I call it teen-lish. It's a digital language. It's got two sounds: a grunt and a silence.
"Honey, come over for dinner." "Hmm." "Did you hear me?" Silence. "Can you listen to me?" "Hmm."
So we had a real issue with communicating, and we were just not communicating,
until one day I had this epiphany. I texted her. I got an instant response.
I said, no, that must have been by accident. She must have thought, you know, some friend of hers was calling her.
So I texted her again. Boom, another response. I said, this is great. And so since then, our life has changed.
I text her, she responds. It's just been absolutely great.
So our millennial generation is built differently.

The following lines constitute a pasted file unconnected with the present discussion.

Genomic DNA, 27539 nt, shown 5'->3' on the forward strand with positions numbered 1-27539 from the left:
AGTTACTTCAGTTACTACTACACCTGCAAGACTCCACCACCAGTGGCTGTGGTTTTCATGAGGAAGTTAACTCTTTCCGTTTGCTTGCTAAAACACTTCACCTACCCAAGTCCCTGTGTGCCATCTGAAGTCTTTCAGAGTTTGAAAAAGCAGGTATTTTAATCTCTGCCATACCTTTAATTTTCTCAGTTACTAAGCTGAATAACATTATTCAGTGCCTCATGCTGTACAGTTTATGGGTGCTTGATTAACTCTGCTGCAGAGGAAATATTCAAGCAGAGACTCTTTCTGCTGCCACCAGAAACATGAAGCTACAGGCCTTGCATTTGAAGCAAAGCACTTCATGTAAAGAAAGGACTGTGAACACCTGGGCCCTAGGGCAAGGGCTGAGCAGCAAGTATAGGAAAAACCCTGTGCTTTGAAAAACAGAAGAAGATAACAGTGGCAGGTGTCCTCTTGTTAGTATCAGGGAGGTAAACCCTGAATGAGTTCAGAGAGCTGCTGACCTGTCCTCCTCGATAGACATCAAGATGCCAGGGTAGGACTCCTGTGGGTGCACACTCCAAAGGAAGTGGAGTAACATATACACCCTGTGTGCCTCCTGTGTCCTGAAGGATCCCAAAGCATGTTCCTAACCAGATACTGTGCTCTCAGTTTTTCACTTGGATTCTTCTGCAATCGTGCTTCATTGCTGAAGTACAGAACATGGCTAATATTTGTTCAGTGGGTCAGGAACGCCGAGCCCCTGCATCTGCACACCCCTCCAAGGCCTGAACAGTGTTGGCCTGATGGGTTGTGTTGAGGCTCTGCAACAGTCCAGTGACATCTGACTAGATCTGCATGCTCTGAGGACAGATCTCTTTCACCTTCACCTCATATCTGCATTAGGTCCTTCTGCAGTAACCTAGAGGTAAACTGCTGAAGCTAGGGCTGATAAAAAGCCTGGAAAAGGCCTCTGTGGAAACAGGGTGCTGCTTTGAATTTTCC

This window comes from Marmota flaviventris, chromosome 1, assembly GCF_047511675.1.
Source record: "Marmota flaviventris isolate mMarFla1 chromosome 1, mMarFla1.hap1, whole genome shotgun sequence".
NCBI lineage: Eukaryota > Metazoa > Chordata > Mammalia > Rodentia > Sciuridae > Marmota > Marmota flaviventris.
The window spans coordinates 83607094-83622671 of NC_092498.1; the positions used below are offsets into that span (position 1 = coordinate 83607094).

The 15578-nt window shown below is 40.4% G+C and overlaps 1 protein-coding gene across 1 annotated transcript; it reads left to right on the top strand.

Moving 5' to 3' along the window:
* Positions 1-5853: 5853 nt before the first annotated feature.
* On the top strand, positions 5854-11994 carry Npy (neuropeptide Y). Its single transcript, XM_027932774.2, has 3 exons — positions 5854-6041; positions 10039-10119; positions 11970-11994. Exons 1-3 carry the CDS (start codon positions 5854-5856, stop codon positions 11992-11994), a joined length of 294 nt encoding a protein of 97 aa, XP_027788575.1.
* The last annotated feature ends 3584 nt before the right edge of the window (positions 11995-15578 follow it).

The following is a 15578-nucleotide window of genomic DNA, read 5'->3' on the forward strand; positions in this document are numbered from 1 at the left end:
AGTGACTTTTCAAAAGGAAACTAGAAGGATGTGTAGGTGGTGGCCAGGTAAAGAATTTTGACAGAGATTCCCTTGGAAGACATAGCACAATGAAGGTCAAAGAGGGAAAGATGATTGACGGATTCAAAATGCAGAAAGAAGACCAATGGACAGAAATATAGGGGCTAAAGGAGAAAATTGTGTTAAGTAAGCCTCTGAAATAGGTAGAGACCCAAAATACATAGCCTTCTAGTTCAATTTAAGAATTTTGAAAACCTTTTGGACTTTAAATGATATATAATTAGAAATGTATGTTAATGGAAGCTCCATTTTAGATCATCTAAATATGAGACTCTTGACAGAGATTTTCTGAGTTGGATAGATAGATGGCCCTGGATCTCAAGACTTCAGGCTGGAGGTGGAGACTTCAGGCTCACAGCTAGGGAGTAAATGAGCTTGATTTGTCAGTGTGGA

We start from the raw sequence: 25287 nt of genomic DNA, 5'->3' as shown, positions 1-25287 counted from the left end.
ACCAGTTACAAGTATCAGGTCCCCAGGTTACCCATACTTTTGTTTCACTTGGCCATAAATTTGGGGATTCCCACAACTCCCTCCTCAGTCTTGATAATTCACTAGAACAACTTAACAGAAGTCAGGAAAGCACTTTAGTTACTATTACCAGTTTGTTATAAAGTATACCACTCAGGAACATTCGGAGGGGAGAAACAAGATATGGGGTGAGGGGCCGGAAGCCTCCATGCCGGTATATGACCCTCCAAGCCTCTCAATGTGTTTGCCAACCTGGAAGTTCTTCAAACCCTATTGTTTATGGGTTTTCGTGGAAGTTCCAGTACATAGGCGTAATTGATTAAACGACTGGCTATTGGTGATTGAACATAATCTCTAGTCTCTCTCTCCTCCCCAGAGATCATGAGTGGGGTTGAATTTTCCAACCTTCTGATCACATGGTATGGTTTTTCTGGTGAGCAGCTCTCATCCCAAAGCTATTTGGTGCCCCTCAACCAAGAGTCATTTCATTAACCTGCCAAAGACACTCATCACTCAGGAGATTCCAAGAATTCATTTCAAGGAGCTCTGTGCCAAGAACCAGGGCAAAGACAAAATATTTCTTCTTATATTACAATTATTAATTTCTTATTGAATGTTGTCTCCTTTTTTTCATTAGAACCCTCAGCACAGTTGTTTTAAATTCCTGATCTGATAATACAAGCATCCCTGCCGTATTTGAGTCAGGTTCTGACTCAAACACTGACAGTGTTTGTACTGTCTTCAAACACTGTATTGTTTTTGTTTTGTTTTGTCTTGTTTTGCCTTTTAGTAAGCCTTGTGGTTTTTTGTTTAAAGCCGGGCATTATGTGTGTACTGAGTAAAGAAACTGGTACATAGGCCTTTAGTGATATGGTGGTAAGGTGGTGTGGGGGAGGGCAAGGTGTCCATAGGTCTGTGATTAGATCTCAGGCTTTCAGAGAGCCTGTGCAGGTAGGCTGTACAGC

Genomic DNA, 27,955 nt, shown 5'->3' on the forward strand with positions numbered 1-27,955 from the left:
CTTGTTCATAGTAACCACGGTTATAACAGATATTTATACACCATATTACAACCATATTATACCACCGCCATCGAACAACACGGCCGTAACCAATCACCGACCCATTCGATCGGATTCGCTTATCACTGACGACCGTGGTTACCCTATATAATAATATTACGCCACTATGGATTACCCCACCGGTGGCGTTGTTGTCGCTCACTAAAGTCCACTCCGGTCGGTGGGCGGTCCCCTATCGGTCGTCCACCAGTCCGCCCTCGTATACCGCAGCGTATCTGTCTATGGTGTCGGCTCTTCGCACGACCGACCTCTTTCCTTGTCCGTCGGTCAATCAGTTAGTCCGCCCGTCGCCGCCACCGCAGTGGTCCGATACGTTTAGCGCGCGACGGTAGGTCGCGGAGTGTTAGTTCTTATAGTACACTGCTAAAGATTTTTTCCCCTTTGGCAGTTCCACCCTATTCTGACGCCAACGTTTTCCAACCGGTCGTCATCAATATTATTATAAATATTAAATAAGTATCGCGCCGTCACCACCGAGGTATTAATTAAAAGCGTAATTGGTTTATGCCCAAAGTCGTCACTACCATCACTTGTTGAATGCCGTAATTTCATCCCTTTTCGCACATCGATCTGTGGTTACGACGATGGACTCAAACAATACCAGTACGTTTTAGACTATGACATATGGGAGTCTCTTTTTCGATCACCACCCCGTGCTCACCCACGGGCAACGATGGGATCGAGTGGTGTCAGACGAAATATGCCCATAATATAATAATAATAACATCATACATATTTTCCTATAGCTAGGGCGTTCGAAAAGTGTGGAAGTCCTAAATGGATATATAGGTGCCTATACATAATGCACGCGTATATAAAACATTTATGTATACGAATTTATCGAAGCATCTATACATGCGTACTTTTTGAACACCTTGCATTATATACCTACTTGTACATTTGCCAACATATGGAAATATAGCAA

Now, I'm older, and my youthful looks might belie that, but I'm not in the millennial generation.
But our kids are really different. The millennial generation is completely comfortable with online technology.
So why are we fighting it in the classroom? Let's not fight it. Let's embrace it.
In fact, I believe and I have two fat thumbs, I can't text very well, but I'm willing to bet that with evolution,
our kids and their grandchildren will develop really, really little, itty-bitty thumbs to text much better, that evolution will fix all of that stuff.